Well, this was a shotgun, not a handgun, but the second sentence is the main point here; Colorado also does not require firearm owners to lock their weapons, and Colorado’s child access prevention law is not as strong as the law in many other states.

As an example, Massachusetts law states that "All guns, when not in use, with the exception of primitive firearms, must be stored or kept “secured in a locked container or equipped with a tamper-resistant mechanical lock or other safety device,” to prevent unauthorized use."

Agreed. My intention was to prevent anyone from misunderstanding the law and thinking the federal law required the handgun to be locked.

Massachusetts law is reasonable and should be adopted by the federal government.

4 ( +5 / -1 )

It’s stupid having a gun anyway, but a loaded gun, in your home, with children

It definitely is a very sad story, but if you’re going to keep a loaded gun in the house and with kids, it should be at the very minimum locked up.

*Massachusetts law states that "All guns, when not in use, with the exception of primitive firearms, must be stored or kept “secured in a locked container or equipped with a tamper-resistant mechanical lock or other safety device,” to prevent unauthorized use."*

I wouldn’t disagree, but I don’t think that law would work for every state or that everyone would follow it. California is similar to Massachusetts. But on the ranch where I live when I’m in the States in Texas, we have a lot of coyotes and other wild animals that will attack and eat livestock, so I need my rifle ready at all times, should they attack our livestocks.

-6 ( +1 / -7 )

Wow...keeping a shotgun loaded in the house with 7 and 3 year old kids alone.....

5 ( +5 / -0 )

I'm suspicious of whether the 7 year old even have the strength to press the trigger, real gun's trigger requires a fair bit of force.

Incorrect. Shotguns have a trigger pull of between 3.5 and 4 pounds, which is not much force at all. This can be adjusted up or down; most people adjust trigger pull down so it takes less force to fire their weapon.

3 ( +5 / -2 )

Chip Star

Agreed. My intention was to prevent anyone from misunderstanding the law and thinking the federal law required the handgun to be locked.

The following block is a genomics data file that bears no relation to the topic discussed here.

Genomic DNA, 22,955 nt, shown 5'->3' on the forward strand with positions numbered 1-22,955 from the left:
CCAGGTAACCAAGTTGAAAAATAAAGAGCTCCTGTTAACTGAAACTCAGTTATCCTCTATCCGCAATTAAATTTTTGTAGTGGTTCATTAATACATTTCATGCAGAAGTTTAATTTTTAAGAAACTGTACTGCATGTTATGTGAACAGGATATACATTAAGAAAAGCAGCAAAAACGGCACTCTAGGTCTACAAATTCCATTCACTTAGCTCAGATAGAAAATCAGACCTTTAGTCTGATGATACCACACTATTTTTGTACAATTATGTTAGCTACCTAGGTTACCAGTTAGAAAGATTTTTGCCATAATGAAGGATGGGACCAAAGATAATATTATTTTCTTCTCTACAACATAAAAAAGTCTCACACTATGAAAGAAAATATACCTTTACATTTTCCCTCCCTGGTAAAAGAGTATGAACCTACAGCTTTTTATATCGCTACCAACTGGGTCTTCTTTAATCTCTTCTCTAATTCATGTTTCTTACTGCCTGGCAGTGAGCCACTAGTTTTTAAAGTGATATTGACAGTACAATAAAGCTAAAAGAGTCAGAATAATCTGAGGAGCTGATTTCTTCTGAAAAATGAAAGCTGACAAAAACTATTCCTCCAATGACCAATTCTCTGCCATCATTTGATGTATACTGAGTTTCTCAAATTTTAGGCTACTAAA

My bad. Thanks for the clarification. Actually I question the constitutionality of Massachusetts's law because I'd have thought it impedes someone's right to use a gun for home defense if they have to unlock it before using it. But I'm (obviously) not a constitutional lawyer, and it's on the books, so it must be allowed.

0 ( +1 / -1 )

Massachusetts law is reasonable and should be adopted by the federal government.

100% agree. The mother needs some jail time, IMHO. The 7-yr old will be scared for life too.

Rural Colorado isn't Massachusetts or NYC. But suburban Denver isn't rural either. The fact that a 7 yr old could get to it should be jail-able offense.

I have a number of relatives in the eastern Rockies where dangerous wildlife isn't common in their yards, but 20 minutes west, dangerous wildlife is extremely common. Colorado has to weigh the different parts of their state and create laws that work.

Still Colorado voters can't seem to get better laws to control gun access, but much of the state is rural with very large, dangerous, wildlife, around, everywhere. If there is a bear in your back yard coming at your kids or dog, perhaps having quick access to a firearm is a good thing.

We've been hiking in Colorado and come across bear, lion, elk, and rattlesnakes within a 3 hour period on the same trail in the foothills of the eastern Rockies. The danger is real. People live in those places and love having nature so very close. A sister used to live in outside Grand Lake around 9,000 ft (3km) on the edge of RMNP. They were always running into bear, elk, moose, with an occasional lion. https://www.skyhinews.com/news/mountain-lion-sightings-can-happen-even-in-grand-county-with-video/

-1 ( +0 / -1 )

Another day in America. Tragic and sad.

1 ( +1 / -0 )

The good news is, her house was well protected from outsiders. We can all sleep well at night tonight knowing that.

0 ( +1 / -1 )

My bad. Thanks for the clarification. Actually I question the constitutionality of Massachusetts's law because I'd have thought it impedes someone's right to use a gun for home defense if they have to unlock it before using it. But I'm (obviously) not a constitutional lawyer, and it's on the books, so it must be allowed.